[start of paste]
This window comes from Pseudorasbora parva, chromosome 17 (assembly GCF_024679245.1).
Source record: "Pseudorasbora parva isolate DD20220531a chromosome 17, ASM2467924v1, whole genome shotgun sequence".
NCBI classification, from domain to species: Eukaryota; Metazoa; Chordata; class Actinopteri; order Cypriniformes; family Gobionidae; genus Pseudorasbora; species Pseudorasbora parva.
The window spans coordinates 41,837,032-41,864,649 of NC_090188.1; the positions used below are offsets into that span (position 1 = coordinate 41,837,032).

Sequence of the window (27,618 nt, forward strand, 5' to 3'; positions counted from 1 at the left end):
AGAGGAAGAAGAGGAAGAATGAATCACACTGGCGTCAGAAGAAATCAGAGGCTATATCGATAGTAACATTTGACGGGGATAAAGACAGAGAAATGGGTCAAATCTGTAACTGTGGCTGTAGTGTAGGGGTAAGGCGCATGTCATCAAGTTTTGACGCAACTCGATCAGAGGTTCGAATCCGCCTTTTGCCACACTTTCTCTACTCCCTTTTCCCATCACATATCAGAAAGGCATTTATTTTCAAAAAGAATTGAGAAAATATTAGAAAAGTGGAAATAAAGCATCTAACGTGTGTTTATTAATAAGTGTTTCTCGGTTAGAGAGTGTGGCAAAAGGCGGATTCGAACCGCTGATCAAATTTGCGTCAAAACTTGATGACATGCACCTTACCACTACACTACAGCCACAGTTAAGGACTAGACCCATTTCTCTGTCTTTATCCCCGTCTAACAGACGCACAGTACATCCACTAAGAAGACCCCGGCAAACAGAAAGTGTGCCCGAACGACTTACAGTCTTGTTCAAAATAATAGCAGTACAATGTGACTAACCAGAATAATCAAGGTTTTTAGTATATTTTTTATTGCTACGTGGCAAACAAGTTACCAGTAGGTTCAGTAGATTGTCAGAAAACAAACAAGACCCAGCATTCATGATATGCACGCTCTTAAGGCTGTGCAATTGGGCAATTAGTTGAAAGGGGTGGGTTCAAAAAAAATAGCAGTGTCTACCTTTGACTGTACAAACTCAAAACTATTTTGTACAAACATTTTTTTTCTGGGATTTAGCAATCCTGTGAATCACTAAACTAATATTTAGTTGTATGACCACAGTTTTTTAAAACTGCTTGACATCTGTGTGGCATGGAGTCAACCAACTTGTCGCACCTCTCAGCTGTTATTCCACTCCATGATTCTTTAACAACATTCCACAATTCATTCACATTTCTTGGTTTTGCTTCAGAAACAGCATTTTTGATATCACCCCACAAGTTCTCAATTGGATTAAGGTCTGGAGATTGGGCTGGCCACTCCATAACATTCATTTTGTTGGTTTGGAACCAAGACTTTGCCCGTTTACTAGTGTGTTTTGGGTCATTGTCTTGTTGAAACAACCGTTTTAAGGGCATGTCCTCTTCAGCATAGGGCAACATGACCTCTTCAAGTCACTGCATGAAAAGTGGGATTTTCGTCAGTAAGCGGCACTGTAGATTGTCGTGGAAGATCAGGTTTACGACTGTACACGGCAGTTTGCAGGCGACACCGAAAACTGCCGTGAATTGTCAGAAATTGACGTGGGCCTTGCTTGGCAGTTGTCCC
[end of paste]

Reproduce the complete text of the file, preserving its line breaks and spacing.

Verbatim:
This window comes from Pseudorasbora parva, chromosome 17 (assembly GCF_024679245.1).
Source record: "Pseudorasbora parva isolate DD20220531a chromosome 17, ASM2467924v1, whole genome shotgun sequence".
NCBI classification, from domain to species: Eukaryota; Metazoa; Chordata; class Actinopteri; order Cypriniformes; family Gobionidae; genus Pseudorasbora; species Pseudorasbora parva.
The window spans coordinates 41,837,032-41,864,649 of NC_090188.1; the positions used below are offsets into that span (position 1 = coordinate 41,837,032).

Sequence of the window (27,618 nt, forward strand, 5' to 3'; positions counted from 1 at the left end):
AGAGGAAGAAGAGGAAGAATGAATCACACTGGCGTCAGAAGAAATCAGAGGCTATATCGATAGTAACATTTGACGGGGATAAAGACAGAGAAATGGGTCAAATCTGTAACTGTGGCTGTAGTGTAGGGGTAAGGCGCATGTCATCAAGTTTTGACGCAACTCGATCAGAGGTTCGAATCCGCCTTTTGCCACACTTTCTCTACTCCCTTTTCCCATCACATATCAGAAAGGCATTTATTTTCAAAAAGAATTGAGAAAATATTAGAAAAGTGGAAATAAAGCATCTAACGTGTGTTTATTAATAAGTGTTTCTCGGTTAGAGAGTGTGGCAAAAGGCGGATTCGAACCGCTGATCAAATTTGCGTCAAAACTTGATGACATGCACCTTACCACTACACTACAGCCACAGTTAAGGACTAGACCCATTTCTCTGTCTTTATCCCCGTCTAACAGACGCACAGTACATCCACTAAGAAGACCCCGGCAAACAGAAAGTGTGCCCGAACGACTTACAGTCTTGTTCAAAATAATAGCAGTACAATGTGACTAACCAGAATAATCAAGGTTTTTAGTATATTTTTTATTGCTACGTGGCAAACAAGTTACCAGTAGGTTCAGTAGATTGTCAGAAAACAAACAAGACCCAGCATTCATGATATGCACGCTCTTAAGGCTGTGCAATTGGGCAATTAGTTGAAAGGGGTGGGTTCAAAAAAAATAGCAGTGTCTACCTTTGACTGTACAAACTCAAAACTATTTTGTACAAACATTTTTTTTCTGGGATTTAGCAATCCTGTGAATCACTAAACTAATATTTAGTTGTATGACCACAGTTTTTTAAAACTGCTTGACATCTGTGTGGCATGGAGTCAACCAACTTGTCGCACCTCTCAGCTGTTATTCCACTCCATGATTCTTTAACAACATTCCACAATTCATTCACATTTCTTGGTTTTGCTTCAGAAACAGCATTTTTGATATCACCCCACAAGTTCTCAATTGGATTAAGGTCTGGAGATTGGGCTGGCCACTCCATAACATTCATTTTGTTGGTTTGGAACCAAGACTTTGCCCGTTTACTAGTGTGTTTTGGGTCATTGTCTTGTTGAAACAACCGTTTTAAGGGCATGTCCTCTTCAGCATAGGGCAACATGACCTCTTCAAGTCACTGCATGAAAAGTGGGATTTTCGTCAGTAAGCGGCACTGTAGATTGTCGTGGAAGATCAGGTTTACGACTGTACACGGCAGTTTGCAGGCGACACCGAAAACTGCCGTGAATTGTCAGAAATTGACGTGGGCCTTGCTTGGCAGTTGTCCC